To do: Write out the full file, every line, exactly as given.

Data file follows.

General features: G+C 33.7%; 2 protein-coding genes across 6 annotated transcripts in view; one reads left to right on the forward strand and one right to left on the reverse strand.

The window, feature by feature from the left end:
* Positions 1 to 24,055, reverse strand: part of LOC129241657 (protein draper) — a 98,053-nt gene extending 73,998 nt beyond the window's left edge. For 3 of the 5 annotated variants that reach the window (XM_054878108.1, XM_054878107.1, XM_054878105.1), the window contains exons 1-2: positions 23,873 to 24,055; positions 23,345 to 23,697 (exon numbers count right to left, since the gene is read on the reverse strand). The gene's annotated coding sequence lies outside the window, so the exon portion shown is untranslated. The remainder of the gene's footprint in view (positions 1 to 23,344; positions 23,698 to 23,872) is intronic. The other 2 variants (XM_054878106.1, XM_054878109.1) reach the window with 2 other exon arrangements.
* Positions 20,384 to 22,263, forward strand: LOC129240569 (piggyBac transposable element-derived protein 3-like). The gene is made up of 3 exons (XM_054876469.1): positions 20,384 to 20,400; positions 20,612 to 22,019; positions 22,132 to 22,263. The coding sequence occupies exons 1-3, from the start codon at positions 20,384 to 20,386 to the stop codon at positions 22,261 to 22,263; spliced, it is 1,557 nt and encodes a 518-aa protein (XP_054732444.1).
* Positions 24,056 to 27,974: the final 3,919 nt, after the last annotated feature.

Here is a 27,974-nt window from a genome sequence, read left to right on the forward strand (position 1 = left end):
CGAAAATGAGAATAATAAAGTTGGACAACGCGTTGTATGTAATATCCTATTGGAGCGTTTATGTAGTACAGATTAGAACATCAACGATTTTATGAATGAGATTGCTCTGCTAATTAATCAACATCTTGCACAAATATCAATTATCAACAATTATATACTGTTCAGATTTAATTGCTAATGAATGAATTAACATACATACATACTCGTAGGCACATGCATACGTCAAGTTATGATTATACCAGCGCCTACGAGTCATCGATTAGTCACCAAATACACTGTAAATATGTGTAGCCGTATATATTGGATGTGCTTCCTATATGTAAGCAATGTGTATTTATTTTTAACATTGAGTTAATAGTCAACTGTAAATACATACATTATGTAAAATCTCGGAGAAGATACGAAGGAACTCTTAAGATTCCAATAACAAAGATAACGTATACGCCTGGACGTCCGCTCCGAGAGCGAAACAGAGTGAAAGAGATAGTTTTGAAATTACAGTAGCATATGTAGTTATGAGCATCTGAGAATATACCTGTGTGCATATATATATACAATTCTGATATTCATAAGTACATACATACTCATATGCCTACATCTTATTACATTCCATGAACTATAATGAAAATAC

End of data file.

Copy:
General features: G+C 33.7%; 2 protein-coding genes across 6 annotated transcripts in view; one reads left to right on the forward strand and one right to left on the reverse strand.

The window, feature by feature from the left end:
* Positions 1 to 24,055, reverse strand: part of LOC129241657 (protein draper) — a 98,053-nt gene extending 73,998 nt beyond the window's left edge. For 3 of the 5 annotated variants that reach the window (XM_054878108.1, XM_054878107.1, XM_054878105.1), the window contains exons 1-2: positions 23,873 to 24,055; positions 23,345 to 23,697 (exon numbers count right to left, since the gene is read on the reverse strand). The gene's annotated coding sequence lies outside the window, so the exon portion shown is untranslated. The remainder of the gene's footprint in view (positions 1 to 23,344; positions 23,698 to 23,872) is intronic. The other 2 variants (XM_054878106.1, XM_054878109.1) reach the window with 2 other exon arrangements.
* Positions 20,384 to 22,263, forward strand: LOC129240569 (piggyBac transposable element-derived protein 3-like). The gene is made up of 3 exons (XM_054876469.1): positions 20,384 to 20,400; positions 20,612 to 22,019; positions 22,132 to 22,263. The coding sequence occupies exons 1-3, from the start codon at positions 20,384 to 20,386 to the stop codon at positions 22,261 to 22,263; spliced, it is 1,557 nt and encodes a 518-aa protein (XP_054732444.1).
* Positions 24,056 to 27,974: the final 3,919 nt, after the last annotated feature.

Here is a 27,974-nt window from a genome sequence, read left to right on the forward strand (position 1 = left end):
CGAAAATGAGAATAATAAAGTTGGACAACGCGTTGTATGTAATATCCTATTGGAGCGTTTATGTAGTACAGATTAGAACATCAACGATTTTATGAATGAGATTGCTCTGCTAATTAATCAACATCTTGCACAAATATCAATTATCAACAATTATATACTGTTCAGATTTAATTGCTAATGAATGAATTAACATACATACATACTCGTAGGCACATGCATACGTCAAGTTATGATTATACCAGCGCCTACGAGTCATCGATTAGTCACCAAATACACTGTAAATATGTGTAGCCGTATATATTGGATGTGCTTCCTATATGTAAGCAATGTGTATTTATTTTTAACATTGAGTTAATAGTCAACTGTAAATACATACATTATGTAAAATCTCGGAGAAGATACGAAGGAACTCTTAAGATTCCAATAACAAAGATAACGTATACGCCTGGACGTCCGCTCCGAGAGCGAAACAGAGTGAAAGAGATAGTTTTGAAATTACAGTAGCATATGTAGTTATGAGCATCTGAGAATATACCTGTGTGCATATATATATACAATTCTGATATTCATAAGTACATACATACTCATATGCCTACATCTTATTACATTCCATGAACTATAATGAAAATAC